My wife and I have been married for seven years now and we have been together as a couple for almost a decade now. And, yes, that passion in our marriage now comes and goes. But she is my best friend I can honestly say. Sure, we have annoying little habits that we annoy each other with. But, I would not take anything for the relationship that we have. I enjoy being in her presence. We have communication where we can make each other laugh with just a quirky look. We have been across the country and back together. We have stories that define our relationship. We have dreams of our future that we both believe in. We have stories about our lives together than are priceless gems that bring smiles and laughter. We have history. When I think of life without her if she passed away, I would feel lost. She makes my life so easy. She takes care of me. She loves doing that. It is not a chore to her. Whatever would I do without her. We love each other in a basic soul kind of way. I know her soul and she knows mine. How could I ever live without that if she passes before me? That’s marriage. She is my best friend and when I think of the future events of life, she is there. It’s not just me there. She is there too. She is part of who I am at the soul level. Thus, future thoughts include her being by my side without question.

 

Marriage is important to God. There is no doubt about that. With that in mind, let’s read the passage, Deuteronomy 24:5-7, and for this morning let’s concentrate on Verse 5:

 

5 If a man has recently married, he must not be sent to war or have any other duty laid on him. For one year he is to be free to stay at home and bring happiness to the wife he has married.

 

6 Do not take a pair of millstones—not even the upper one—as security for a debt, because that would be taking a person’s livelihood as security.

 

7 If someone is caught kidnapping a fellow Israelite and treating or selling them as a slave, the kidnapper must die. You must purge the evil from among you.

 

Why do you think that God exempted men from pretty much all social responsibilities outside the home during the first year of marriage? It must be pretty important to God that a husband be home with his wife during this foundational time for a marriage. It was important to God that even though Israel was going to be at a constant state of conflict with some enemy that required a standing army that a man should have a formative time for his marriage to his wife. God sees marriage as the fabric that hold society together. If we don’t get it right from the beginning then society itself is in danger.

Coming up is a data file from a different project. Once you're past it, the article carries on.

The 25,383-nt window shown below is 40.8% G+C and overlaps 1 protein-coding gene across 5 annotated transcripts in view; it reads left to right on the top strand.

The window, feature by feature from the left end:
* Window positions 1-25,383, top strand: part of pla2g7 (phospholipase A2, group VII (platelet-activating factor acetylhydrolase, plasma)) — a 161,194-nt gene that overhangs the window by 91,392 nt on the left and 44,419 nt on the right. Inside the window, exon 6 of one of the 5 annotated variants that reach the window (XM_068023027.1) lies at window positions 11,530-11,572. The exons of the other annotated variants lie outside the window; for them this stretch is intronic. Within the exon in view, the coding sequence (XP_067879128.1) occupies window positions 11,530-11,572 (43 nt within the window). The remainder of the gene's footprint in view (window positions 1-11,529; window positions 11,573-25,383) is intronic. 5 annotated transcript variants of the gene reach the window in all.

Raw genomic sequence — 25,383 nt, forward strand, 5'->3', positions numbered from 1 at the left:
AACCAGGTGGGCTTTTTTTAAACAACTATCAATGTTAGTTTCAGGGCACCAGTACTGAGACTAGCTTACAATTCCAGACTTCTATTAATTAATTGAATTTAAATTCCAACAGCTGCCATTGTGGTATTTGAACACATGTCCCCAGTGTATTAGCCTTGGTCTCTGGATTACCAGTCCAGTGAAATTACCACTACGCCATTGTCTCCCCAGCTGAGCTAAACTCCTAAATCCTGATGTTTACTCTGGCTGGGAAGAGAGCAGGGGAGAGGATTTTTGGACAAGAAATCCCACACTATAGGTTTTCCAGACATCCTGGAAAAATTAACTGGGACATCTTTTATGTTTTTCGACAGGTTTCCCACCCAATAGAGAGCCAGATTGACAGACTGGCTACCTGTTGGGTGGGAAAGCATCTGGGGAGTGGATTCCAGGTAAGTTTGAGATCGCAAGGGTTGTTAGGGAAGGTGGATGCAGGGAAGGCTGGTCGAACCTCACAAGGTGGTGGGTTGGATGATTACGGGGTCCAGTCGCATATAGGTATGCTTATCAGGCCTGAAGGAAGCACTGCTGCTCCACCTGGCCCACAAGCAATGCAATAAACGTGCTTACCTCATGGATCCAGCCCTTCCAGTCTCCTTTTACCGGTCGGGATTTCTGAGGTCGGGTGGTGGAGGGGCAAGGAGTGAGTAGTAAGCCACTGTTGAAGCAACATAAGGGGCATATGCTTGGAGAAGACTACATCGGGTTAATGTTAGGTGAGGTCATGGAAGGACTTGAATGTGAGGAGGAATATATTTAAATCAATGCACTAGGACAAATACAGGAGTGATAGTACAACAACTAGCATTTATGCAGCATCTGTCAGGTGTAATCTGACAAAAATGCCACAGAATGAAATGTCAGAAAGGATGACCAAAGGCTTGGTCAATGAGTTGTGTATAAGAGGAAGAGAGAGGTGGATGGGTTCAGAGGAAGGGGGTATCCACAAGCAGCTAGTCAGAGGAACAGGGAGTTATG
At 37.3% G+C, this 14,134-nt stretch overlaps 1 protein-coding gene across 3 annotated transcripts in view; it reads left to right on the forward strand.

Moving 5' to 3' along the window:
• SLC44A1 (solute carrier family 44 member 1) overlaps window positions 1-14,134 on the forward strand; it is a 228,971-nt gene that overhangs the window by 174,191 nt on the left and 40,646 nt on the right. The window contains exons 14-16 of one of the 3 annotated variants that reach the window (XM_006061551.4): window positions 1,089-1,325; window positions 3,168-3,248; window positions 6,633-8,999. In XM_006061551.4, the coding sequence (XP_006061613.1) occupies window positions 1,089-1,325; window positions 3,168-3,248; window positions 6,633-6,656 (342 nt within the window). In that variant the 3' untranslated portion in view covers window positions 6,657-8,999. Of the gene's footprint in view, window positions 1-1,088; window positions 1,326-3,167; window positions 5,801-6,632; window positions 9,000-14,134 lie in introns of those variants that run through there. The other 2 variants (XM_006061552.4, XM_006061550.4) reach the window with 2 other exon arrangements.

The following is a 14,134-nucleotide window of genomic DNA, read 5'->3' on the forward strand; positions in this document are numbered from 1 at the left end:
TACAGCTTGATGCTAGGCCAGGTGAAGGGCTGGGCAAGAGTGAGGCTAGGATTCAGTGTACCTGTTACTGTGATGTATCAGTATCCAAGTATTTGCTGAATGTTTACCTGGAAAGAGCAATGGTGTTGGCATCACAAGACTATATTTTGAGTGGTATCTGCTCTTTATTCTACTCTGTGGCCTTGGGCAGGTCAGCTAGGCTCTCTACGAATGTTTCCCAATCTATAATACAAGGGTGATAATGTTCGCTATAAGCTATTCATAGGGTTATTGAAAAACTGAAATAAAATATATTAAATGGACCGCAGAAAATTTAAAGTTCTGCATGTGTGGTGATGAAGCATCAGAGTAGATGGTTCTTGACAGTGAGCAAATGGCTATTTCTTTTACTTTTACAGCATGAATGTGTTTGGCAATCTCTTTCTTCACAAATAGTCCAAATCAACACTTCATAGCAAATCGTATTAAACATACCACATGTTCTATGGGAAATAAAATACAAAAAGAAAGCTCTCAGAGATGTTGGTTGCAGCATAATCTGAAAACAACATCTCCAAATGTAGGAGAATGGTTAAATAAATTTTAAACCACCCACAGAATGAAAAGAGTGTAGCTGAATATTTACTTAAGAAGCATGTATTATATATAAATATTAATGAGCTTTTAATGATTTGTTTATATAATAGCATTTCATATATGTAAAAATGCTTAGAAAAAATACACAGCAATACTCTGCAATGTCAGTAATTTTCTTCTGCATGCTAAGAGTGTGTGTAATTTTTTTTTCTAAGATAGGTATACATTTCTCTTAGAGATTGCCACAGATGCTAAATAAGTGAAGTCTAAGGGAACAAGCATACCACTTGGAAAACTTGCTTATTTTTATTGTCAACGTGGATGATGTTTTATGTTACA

Much of the troubles that we see in today’s world is because marriage is no longer important as a life-long institution. We change marriages like we change underwear. We have kids with different names from their mother. We have kids with different names than their father. You need a scorecard to keep up with what kids belong to what marriage if the child was even born in wedlock to begin with. Our destruction of marriage as an institution is the basis of many of our social ills today. We have so cheapened marriage that is no longer the purview of just a man and a woman. Anybody can marry anybody today. I can marry a cat if I want to based on the way the Supreme Court’s ruling reads.

 

But real marriage, the lifelong commitment, the marriage that God intended between a man and his wife, that real marriage was what was so important to God that he made special provision for the incubation of it at its beginning. If God takes it take seriously so should we.

 

Let us be a people that holds out for the marriage that God intended for us. Let us be a people who marry because we have looked at the woman that we are in love with and we see best friend as much as we see lover. We see a person that touches our soul just by being beside us. Let us be a people that chooses our spouses wisely. Let us be a people that can love for the long-haul. Let us be a people who place the needs of the marriage before the needs of ourselves. Let us be a people that are purposeful about letting our spouses know that they really do touch our soul. Let us be a people that loves our spouses even when we are having disagreements. Let us be a people that submit ourselves to the good of our marriages. Let us be a people as Christ followers that people look at and say that’s the kind of marriage I want.

 

Marriage is of high importance to God. Marriage should be of equally high importance to us. So much so that we  choose our spouses wisely. So much so that we choose that person that we can be friends with outside the bedroom as well as in it. So much so that we see their happiness as important or more important than our own. So much so that we really just love them deep down in our soul. So much so that they complete us. So much so that we cannot imagine the past or the future without them.

 

As Jim Gallagher, pastor of Calvary Chapel in Vero Beach, FL, said in his blog entitled, “Happy Marriage,” says,